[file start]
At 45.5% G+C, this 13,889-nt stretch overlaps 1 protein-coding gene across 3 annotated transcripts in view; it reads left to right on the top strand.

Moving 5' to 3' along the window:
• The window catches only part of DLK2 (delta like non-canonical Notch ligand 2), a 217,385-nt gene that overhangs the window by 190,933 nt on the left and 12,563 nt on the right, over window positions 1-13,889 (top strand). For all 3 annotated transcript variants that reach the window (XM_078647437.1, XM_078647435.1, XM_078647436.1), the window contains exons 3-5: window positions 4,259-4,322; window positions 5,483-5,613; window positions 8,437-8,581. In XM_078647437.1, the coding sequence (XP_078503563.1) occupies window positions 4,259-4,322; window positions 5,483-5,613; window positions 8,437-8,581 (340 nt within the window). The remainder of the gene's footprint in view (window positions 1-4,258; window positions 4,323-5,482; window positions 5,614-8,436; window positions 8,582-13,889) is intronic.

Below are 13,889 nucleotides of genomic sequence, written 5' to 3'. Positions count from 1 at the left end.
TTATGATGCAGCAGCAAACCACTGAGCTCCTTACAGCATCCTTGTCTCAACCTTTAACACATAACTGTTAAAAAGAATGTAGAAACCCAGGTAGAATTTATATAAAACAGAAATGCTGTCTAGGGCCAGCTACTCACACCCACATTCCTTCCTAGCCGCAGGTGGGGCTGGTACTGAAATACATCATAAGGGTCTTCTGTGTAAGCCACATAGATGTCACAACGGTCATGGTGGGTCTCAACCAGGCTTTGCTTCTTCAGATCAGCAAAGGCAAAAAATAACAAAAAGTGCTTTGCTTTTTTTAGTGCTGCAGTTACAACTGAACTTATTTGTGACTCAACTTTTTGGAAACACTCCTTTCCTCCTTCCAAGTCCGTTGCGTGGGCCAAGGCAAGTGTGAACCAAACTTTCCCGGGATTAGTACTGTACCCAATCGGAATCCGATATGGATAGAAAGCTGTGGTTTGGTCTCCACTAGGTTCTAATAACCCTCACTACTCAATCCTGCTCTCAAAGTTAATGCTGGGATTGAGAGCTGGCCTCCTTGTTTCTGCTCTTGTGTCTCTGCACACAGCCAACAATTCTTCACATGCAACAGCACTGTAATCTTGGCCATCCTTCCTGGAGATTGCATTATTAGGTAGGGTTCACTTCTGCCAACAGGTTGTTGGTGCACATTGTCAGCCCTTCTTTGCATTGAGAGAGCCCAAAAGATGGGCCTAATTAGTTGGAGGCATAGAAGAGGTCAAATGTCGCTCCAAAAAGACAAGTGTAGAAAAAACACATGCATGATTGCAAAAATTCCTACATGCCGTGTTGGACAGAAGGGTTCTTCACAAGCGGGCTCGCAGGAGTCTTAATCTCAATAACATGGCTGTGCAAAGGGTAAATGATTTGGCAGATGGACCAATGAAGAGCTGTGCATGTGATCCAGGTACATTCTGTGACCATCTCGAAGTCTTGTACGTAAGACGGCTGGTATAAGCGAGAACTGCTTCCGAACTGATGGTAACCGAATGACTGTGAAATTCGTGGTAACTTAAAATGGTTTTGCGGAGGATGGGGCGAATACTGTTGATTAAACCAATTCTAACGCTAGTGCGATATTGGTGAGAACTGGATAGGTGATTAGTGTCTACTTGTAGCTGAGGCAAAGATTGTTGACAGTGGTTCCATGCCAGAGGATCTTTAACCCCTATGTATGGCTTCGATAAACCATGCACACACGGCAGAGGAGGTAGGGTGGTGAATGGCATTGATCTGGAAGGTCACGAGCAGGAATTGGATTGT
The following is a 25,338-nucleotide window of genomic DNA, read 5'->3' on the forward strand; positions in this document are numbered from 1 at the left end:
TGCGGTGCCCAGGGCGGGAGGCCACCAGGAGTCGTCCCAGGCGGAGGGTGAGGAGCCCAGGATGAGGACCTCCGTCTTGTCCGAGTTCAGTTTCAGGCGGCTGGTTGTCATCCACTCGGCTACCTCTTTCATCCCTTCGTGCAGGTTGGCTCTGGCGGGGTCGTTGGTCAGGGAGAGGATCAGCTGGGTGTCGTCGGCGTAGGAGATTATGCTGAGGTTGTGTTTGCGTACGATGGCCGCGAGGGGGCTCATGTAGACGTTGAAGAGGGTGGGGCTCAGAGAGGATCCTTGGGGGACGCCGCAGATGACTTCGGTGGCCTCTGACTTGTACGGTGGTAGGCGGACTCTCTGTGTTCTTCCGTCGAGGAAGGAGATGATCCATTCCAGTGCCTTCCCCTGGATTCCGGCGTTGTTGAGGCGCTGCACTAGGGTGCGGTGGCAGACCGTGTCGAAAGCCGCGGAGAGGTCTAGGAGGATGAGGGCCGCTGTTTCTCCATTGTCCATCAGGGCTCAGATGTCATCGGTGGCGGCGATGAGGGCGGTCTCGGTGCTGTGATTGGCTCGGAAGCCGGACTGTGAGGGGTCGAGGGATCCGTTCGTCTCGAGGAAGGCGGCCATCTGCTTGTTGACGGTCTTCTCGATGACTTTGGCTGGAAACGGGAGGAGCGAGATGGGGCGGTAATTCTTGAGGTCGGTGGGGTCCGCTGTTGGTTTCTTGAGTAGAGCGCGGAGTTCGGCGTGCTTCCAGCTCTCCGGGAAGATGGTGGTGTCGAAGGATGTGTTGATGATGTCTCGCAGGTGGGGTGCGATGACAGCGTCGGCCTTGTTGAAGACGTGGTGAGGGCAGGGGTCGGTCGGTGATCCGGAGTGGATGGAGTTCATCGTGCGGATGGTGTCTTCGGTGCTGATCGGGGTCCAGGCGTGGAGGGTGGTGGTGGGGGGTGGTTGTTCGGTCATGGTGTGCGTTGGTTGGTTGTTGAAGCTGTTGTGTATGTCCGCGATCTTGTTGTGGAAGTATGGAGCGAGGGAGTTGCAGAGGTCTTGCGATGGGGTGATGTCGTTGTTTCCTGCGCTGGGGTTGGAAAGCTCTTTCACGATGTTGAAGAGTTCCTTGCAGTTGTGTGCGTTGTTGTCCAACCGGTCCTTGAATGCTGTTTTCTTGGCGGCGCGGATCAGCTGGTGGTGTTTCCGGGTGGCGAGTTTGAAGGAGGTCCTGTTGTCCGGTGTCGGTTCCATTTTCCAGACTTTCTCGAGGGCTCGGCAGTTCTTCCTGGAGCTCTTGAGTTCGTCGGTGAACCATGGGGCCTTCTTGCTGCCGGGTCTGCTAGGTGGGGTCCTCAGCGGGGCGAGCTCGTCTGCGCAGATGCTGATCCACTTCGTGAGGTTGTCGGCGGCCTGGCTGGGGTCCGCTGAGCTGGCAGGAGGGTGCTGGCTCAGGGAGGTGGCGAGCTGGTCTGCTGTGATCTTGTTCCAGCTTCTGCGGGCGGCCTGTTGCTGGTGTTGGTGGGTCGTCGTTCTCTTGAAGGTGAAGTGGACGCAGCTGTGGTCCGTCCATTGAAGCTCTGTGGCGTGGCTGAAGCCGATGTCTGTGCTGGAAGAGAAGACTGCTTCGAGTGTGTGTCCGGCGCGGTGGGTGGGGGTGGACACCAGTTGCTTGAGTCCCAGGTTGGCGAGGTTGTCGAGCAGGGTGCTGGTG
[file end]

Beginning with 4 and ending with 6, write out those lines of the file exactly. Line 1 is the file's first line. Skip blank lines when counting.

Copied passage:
Below are 13,889 nucleotides of genomic sequence, written 5' to 3'. Positions count from 1 at the left end.
TTATGATGCAGCAGCAAACCACTGAGCTCCTTACAGCATCCTTGTCTCAACCTTTAACACATAACTGTTAAAAAGAATGTAGAAACCCAGGTAGAATTTATATAAAACAGAAATGCTGTCTAGGGCCAGCTACTCACACCCACATTCCTTCCTAGCCGCAGGTGGGGCTGGTACTGAAATACATCATAAGGGTCTTCTGTGTAAGCCACATAGATGTCACAACGGTCATGGTGGGTCTCAACCAGGCTTTGCTTCTTCAGATCAGCAAAGGCAAAAAATAACAAAAAGTGCTTTGCTTTTTTTAGTGCTGCAGTTACAACTGAACTTATTTGTGACTCAACTTTTTGGAAACACTCCTTTCCTCCTTCCAAGTCCGTTGCGTGGGCCAAGGCAAGTGTGAACCAAACTTTCCCGGGATTAGTACTGTACCCAATCGGAATCCGATATGGATAGAAAGCTGTGGTTTGGTCTCCACTAGGTTCTAATAACCCTCACTACTCAATCCTGCTCTCAAAGTTAATGCTGGGATTGAGAGCTGGCCTCCTTGTTTCTGCTCTTGTGTCTCTGCACACAGCCAACAATTCTTCACATGCAACAGCACTGTAATCTTGGCCATCCTTCCTGGAGATTGCATTATTAGGTAGGGTTCACTTCTGCCAACAGGTTGTTGGTGCACATTGTCAGCCCTTCTTTGCATTGAGAGAGCCCAAAAGATGGGCCTAATTAGTTGGAGGCATAGAAGAGGTCAAATGTCGCTCCAAAAAGACAAGTGTAGAAAAAACACATGCATGATTGCAAAAATTCCTACATGCCGTGTTGGACAGAAGGGTTCTTCACAAGCGGGCTCGCAGGAGTCTTAATCTCAATAACATGGCTGTGCAAAGGGTAAATGATTTGGCAGATGGACCAATGAAGAGCTGTGCATGTGATCCAGGTACATTCTGTGACCATCTCGAAGTCTTGTACGTAAGACGGCTGGTATAAGCGAGAACTGCTTCCGAACTGATGGTAACCGAATGACTGTGAAATTCGTGGTAACTTAAAATGGTTTTGCGGAGGATGGGGCGAATACTGTTGATTAAACCAATTCTAACGCTAGTGCGATATTGGTGAGAACTGGATAGGTGATTAGTGTCTACTTGTAGCTGAGGCAAAGATTGTTGACAGTGGTTCCATGCCAGAGGATCTTTAACCCCTATGTATGGCTTCGATAAACCATGCACACACGGCAGAGGAGGTAGGGTGGTGAATGGCATTGATCTGGAAGGTCACGAGCAGGAATTGGATTGT
The following is a 25,338-nucleotide window of genomic DNA, read 5'->3' on the forward strand; positions in this document are numbered from 1 at the left end: